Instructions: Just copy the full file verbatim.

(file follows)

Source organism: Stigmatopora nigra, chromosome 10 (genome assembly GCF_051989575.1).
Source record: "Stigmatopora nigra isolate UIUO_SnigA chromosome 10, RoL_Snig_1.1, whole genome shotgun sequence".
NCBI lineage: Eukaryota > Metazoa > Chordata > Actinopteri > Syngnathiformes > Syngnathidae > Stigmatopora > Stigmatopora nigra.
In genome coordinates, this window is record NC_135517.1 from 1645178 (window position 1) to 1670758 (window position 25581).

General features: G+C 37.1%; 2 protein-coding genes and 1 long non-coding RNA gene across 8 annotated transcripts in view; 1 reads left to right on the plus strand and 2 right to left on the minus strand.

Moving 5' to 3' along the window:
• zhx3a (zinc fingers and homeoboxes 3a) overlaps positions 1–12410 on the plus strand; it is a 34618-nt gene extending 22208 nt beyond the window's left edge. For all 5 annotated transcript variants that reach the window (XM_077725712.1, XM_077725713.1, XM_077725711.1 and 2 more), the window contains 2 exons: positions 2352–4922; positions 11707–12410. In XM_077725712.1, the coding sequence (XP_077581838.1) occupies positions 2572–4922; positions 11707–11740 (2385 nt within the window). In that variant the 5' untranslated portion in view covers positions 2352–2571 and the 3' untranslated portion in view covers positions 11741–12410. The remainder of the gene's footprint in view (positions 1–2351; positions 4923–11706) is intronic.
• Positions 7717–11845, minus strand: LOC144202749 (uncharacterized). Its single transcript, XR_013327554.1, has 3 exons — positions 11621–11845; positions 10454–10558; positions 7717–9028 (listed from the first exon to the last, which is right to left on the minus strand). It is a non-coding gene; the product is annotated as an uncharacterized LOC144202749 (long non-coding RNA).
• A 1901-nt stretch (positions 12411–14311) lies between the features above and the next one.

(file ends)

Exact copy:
Source organism: Stigmatopora nigra, chromosome 10 (genome assembly GCF_051989575.1).
Source record: "Stigmatopora nigra isolate UIUO_SnigA chromosome 10, RoL_Snig_1.1, whole genome shotgun sequence".
NCBI lineage: Eukaryota > Metazoa > Chordata > Actinopteri > Syngnathiformes > Syngnathidae > Stigmatopora > Stigmatopora nigra.
In genome coordinates, this window is record NC_135517.1 from 1645178 (window position 1) to 1670758 (window position 25581).

General features: G+C 37.1%; 2 protein-coding genes and 1 long non-coding RNA gene across 8 annotated transcripts in view; 1 reads left to right on the plus strand and 2 right to left on the minus strand.

Moving 5' to 3' along the window:
• zhx3a (zinc fingers and homeoboxes 3a) overlaps positions 1–12410 on the plus strand; it is a 34618-nt gene extending 22208 nt beyond the window's left edge. For all 5 annotated transcript variants that reach the window (XM_077725712.1, XM_077725713.1, XM_077725711.1 and 2 more), the window contains 2 exons: positions 2352–4922; positions 11707–12410. In XM_077725712.1, the coding sequence (XP_077581838.1) occupies positions 2572–4922; positions 11707–11740 (2385 nt within the window). In that variant the 5' untranslated portion in view covers positions 2352–2571 and the 3' untranslated portion in view covers positions 11741–12410. The remainder of the gene's footprint in view (positions 1–2351; positions 4923–11706) is intronic.
• Positions 7717–11845, minus strand: LOC144202749 (uncharacterized). Its single transcript, XR_013327554.1, has 3 exons — positions 11621–11845; positions 10454–10558; positions 7717–9028 (listed from the first exon to the last, which is right to left on the minus strand). It is a non-coding gene; the product is annotated as an uncharacterized LOC144202749 (long non-coding RNA).
• A 1901-nt stretch (positions 12411–14311) lies between the features above and the next one.